The Possession is a short 92 minutes and it does dawdle in places. It seems as though some of the scenes were juggled around to make the PG-13 cut; the moth infestation scene would have made more sense later in the movie. Some of the problems are solved too quickly or simply and yet it also takes a while for Clyde's character to get with it. Stephanie is a fairly bland character; she makes jewelry and yells at Clyde for not being present in their marriage a lot and then there's a thing with a restraining order that's pretty silly. Emily is occasionally dressed up like your typical horror movie spooky girl with shadowed eyes an over-powdered face and dark clothes; it's much more disturbing when she just looks like an ordinary though ill young girl. The scenes in the heavily Hasidic neighborhood in Brooklyn look oddly fake and while it's hard to think of who else could have played Tzadok an observant Hasidic Jew who is also an outsider willing to take risks the others will not Matisyahu is not a very good actor. Still the filmmakers should be commended for authenticity insofar as Matisyahu has studied and lived as a Hasidic Jew.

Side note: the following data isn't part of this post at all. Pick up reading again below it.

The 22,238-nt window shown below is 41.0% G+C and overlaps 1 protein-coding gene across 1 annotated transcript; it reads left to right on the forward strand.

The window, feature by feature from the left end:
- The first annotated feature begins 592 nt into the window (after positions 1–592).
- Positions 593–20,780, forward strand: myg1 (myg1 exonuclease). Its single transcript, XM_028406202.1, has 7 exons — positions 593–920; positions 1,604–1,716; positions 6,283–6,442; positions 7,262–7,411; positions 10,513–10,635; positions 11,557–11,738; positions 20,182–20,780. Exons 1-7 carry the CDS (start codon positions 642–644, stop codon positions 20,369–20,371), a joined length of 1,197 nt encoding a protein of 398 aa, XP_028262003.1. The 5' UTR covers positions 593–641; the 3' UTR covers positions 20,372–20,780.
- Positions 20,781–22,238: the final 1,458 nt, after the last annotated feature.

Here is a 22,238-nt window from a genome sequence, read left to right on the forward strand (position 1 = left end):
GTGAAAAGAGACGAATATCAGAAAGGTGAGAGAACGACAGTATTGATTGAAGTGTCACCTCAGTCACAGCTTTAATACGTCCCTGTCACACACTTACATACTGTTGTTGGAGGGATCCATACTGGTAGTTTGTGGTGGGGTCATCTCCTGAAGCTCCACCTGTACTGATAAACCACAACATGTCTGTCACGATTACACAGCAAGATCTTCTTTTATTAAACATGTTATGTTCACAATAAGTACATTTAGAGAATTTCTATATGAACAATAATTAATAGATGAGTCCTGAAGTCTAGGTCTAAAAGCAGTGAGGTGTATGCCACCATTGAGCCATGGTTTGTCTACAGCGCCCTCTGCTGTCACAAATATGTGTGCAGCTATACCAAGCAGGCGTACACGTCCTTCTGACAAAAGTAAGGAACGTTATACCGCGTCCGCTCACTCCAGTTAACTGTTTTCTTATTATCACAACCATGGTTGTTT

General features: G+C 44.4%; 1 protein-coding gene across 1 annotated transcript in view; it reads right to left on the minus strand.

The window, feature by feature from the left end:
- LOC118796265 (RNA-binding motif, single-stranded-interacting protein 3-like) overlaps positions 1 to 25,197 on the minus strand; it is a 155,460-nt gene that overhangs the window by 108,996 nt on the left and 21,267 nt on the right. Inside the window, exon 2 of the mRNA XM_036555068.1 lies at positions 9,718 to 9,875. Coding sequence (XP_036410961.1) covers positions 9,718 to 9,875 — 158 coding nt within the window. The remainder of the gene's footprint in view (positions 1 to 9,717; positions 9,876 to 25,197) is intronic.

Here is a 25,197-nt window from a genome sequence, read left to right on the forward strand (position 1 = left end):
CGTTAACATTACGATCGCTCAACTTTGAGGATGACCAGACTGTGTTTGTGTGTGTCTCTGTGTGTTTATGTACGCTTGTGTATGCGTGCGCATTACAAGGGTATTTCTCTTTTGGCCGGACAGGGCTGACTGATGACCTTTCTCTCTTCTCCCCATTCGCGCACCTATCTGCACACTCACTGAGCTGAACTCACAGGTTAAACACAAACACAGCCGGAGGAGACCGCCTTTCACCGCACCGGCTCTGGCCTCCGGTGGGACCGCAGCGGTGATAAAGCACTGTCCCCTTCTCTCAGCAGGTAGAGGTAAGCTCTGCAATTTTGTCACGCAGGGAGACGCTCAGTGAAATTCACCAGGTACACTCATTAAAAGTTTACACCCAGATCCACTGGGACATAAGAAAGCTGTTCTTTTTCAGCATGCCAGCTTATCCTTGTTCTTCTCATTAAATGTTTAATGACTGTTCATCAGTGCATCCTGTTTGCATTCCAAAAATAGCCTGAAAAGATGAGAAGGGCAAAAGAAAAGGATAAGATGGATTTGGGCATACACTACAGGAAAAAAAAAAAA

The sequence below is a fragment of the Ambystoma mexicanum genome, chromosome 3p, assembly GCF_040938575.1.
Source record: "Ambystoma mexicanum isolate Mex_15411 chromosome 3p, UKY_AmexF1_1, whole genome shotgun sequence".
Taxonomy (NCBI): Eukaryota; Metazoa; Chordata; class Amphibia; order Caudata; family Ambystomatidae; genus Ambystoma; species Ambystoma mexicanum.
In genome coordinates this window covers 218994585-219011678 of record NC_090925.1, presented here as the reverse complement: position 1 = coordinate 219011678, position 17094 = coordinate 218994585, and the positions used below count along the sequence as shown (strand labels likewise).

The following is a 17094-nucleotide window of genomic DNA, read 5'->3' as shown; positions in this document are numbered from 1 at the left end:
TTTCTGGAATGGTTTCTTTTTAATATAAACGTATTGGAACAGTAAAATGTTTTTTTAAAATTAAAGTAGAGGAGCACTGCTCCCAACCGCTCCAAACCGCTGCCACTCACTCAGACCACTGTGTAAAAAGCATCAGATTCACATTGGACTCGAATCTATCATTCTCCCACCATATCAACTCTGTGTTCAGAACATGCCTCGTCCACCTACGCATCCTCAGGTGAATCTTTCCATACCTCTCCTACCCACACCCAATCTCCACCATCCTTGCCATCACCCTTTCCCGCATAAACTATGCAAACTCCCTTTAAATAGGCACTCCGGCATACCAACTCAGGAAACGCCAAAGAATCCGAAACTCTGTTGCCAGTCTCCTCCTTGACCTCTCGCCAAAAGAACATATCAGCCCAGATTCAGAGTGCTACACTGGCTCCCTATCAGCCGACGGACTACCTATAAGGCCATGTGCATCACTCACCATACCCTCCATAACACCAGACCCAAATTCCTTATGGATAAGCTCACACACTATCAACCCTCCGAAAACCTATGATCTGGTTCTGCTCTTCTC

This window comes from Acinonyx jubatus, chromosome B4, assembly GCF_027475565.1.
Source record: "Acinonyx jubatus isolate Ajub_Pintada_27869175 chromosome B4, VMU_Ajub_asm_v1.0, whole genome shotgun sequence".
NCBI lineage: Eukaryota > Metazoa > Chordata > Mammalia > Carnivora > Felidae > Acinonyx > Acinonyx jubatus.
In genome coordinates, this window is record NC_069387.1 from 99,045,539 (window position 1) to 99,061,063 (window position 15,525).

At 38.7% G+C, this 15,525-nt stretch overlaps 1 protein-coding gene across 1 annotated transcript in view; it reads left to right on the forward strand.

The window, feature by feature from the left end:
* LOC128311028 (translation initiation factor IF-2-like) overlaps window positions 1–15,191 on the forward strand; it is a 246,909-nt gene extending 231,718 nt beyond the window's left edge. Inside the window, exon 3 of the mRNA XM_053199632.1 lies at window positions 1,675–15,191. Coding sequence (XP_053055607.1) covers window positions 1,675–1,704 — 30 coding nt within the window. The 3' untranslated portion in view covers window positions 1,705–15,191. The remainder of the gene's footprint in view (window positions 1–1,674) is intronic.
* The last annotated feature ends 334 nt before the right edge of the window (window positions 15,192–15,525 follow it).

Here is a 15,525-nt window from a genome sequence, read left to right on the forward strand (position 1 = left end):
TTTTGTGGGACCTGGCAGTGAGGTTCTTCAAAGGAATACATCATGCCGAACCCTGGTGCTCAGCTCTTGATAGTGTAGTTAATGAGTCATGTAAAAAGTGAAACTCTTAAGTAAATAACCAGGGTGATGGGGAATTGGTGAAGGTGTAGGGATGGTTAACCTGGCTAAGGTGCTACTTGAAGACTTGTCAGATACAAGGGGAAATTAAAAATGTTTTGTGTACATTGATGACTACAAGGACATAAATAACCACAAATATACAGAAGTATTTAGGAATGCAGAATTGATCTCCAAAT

It would be cool if Lionsgate and Ghost House Pictures were to release the R-rated version of the movie on DVD. What the filmmakers have done within the confines of a PG-13 rating is creepy enough to make me curious to see the more adult version. The Possession is no horror superstar and its name is all too forgettable in a summer full of long-gestating horror movies quickly pushed out the door. It's entertaining enough and could even find a broader audience on DVD. Jeffrey Dean Morgan can read the Old Testament to me any time.